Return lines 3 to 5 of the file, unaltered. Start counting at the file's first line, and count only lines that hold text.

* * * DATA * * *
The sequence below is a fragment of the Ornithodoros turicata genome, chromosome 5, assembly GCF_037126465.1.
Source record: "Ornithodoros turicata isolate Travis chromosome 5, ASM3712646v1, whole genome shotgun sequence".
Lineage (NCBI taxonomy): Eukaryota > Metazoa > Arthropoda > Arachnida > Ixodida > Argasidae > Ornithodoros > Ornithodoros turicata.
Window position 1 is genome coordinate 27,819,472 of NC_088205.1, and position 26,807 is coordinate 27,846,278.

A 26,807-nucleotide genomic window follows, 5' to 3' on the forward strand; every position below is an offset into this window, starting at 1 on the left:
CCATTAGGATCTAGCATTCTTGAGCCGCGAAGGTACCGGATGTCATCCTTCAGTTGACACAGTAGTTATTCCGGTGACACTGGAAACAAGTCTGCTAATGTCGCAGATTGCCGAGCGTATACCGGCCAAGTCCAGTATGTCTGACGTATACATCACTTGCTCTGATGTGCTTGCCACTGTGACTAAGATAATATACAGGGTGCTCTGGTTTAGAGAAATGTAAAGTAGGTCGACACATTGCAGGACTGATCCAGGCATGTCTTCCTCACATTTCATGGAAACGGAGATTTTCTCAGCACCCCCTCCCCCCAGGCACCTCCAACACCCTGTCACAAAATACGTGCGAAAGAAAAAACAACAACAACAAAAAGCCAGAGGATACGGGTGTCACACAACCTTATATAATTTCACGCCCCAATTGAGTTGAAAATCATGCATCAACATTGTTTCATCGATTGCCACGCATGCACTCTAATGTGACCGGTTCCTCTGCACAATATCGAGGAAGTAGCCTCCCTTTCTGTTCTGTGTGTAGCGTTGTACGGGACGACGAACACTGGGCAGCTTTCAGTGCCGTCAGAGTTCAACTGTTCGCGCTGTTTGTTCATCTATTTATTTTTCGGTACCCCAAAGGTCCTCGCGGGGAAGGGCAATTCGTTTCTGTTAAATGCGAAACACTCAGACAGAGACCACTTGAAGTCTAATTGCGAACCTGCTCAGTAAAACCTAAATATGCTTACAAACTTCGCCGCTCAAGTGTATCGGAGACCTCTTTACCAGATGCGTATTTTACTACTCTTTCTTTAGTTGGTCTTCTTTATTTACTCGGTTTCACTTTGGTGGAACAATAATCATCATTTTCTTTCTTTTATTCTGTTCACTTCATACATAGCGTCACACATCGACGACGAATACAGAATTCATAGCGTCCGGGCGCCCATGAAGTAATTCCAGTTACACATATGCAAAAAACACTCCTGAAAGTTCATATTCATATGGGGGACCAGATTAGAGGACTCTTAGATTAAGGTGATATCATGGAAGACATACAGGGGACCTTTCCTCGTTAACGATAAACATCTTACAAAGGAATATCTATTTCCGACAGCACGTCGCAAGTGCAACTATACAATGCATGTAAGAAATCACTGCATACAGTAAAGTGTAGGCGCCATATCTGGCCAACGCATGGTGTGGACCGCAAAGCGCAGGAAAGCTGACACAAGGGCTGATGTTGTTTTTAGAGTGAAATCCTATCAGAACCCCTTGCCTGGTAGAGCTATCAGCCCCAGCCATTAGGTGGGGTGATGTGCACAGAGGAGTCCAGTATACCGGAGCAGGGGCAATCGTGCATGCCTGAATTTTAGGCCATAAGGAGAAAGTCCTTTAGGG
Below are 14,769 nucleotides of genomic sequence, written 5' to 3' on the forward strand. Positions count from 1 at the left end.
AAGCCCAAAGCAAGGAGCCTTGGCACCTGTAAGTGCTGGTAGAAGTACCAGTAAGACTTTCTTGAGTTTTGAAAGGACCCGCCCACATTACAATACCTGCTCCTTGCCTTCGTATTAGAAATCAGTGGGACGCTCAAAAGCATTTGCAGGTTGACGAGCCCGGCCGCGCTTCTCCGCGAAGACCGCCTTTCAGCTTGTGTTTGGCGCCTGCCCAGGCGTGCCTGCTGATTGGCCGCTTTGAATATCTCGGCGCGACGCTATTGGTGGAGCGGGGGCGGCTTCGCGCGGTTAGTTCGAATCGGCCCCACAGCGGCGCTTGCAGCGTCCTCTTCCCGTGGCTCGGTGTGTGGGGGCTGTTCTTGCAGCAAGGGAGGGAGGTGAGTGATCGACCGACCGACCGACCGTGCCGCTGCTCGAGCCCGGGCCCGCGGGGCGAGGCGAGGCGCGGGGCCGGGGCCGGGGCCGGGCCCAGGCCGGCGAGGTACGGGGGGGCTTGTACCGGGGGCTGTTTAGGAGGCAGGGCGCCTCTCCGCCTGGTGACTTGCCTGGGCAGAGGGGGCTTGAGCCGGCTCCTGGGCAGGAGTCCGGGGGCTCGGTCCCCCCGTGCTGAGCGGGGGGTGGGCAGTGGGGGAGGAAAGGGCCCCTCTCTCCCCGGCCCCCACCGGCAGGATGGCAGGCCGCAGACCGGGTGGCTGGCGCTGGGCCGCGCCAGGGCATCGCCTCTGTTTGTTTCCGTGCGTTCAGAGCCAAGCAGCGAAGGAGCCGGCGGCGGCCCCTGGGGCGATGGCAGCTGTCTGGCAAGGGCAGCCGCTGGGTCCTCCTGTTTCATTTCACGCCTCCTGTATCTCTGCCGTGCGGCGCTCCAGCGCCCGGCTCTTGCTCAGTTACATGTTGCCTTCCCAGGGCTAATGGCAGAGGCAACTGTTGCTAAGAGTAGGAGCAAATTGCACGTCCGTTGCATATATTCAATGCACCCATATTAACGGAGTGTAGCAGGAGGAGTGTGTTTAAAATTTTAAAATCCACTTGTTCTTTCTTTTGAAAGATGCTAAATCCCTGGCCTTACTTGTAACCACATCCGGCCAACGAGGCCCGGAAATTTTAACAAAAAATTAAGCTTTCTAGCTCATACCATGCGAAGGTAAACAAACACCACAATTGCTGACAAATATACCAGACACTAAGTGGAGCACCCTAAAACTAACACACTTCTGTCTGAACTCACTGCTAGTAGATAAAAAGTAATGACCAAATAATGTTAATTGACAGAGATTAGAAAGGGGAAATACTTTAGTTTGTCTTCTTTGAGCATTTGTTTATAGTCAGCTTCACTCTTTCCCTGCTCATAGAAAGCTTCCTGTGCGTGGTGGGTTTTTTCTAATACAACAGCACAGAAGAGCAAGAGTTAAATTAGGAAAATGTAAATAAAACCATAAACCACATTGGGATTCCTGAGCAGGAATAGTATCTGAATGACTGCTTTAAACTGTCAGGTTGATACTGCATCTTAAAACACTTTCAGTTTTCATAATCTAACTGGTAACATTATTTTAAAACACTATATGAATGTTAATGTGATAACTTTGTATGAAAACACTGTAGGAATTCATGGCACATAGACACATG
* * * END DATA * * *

Lineage (NCBI taxonomy): Eukaryota > Metazoa > Arthropoda > Arachnida > Ixodida > Argasidae > Ornithodoros > Ornithodoros turicata.
Window position 1 is genome coordinate 27,819,472 of NC_088205.1, and position 26,807 is coordinate 27,846,278.

A 26,807-nucleotide genomic window follows, 5' to 3' on the forward strand; every position below is an offset into this window, starting at 1 on the left: